In addition to the inscription this stele depicts King Nebuchadnezzar II standing beside a ziggurat he built at Babylon. The tower is dedicated to the god Marduk. This is one of only four known depictions of Nebuchadnezzar known to exist, and the best preserved.
A reconstruction of the stele showing what the images would have originally looked like. Some scholars believe that the ziggurat Nebuchadnezzar built at Babylon was an inspiration for the Tower of Babel story. As such this stele is often referred to as the "Tower of Babel stele."
The ruins of Babylon as they were in 1932.
This inscription, made in the name of Tiglath-pileser I, a king of Assyria, records the conquest of Babylon. It was made more than 3,000 years ago.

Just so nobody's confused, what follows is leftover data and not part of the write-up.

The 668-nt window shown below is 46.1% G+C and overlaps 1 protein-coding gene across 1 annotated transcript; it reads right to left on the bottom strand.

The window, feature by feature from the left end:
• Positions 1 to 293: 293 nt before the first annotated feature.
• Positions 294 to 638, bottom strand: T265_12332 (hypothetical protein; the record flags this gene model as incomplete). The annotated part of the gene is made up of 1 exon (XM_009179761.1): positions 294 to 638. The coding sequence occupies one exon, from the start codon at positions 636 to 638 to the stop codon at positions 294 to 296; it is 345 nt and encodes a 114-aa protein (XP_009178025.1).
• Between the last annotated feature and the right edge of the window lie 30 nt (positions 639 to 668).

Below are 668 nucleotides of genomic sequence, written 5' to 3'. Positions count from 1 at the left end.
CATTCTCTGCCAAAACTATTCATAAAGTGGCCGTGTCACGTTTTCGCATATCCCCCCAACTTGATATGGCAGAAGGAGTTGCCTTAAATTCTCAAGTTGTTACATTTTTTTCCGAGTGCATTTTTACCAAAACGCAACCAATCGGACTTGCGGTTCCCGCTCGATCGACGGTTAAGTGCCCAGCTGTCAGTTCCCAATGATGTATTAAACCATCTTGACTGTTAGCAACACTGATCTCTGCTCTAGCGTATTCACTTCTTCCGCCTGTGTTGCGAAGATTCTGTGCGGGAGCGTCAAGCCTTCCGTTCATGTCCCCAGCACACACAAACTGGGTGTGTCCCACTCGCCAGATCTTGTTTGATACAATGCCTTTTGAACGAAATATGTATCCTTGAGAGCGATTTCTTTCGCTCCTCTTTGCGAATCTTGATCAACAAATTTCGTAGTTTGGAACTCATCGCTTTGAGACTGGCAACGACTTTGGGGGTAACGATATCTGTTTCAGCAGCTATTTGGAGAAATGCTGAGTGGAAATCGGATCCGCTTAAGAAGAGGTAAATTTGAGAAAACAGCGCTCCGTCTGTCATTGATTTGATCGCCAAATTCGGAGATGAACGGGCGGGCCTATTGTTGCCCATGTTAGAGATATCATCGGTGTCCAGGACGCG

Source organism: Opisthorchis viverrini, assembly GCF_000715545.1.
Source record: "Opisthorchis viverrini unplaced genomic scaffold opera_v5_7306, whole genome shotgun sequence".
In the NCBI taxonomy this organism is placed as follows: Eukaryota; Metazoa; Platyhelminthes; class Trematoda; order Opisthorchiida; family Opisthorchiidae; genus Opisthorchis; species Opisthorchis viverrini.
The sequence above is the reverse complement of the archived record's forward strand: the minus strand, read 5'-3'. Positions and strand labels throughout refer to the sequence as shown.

This ancient list records the kings of Ur and later Isin, cities in modern day Iraq. The list starts with Ur-Nammu, who ruled about 4,100 years ago, and it ends with Damiq-ilisu, who ruled about 3,800 years ago.
This is the earliest copy known to exist of the Law Code of Ur-Nammu, a king who ruled at Ur more than 4,000 years ago. His code precedes Hammurabi's by nearly three centuries. In some ways it was more advanced, rather than an "eye for an eye" he prescribed a fine for a person who took out someone's vision.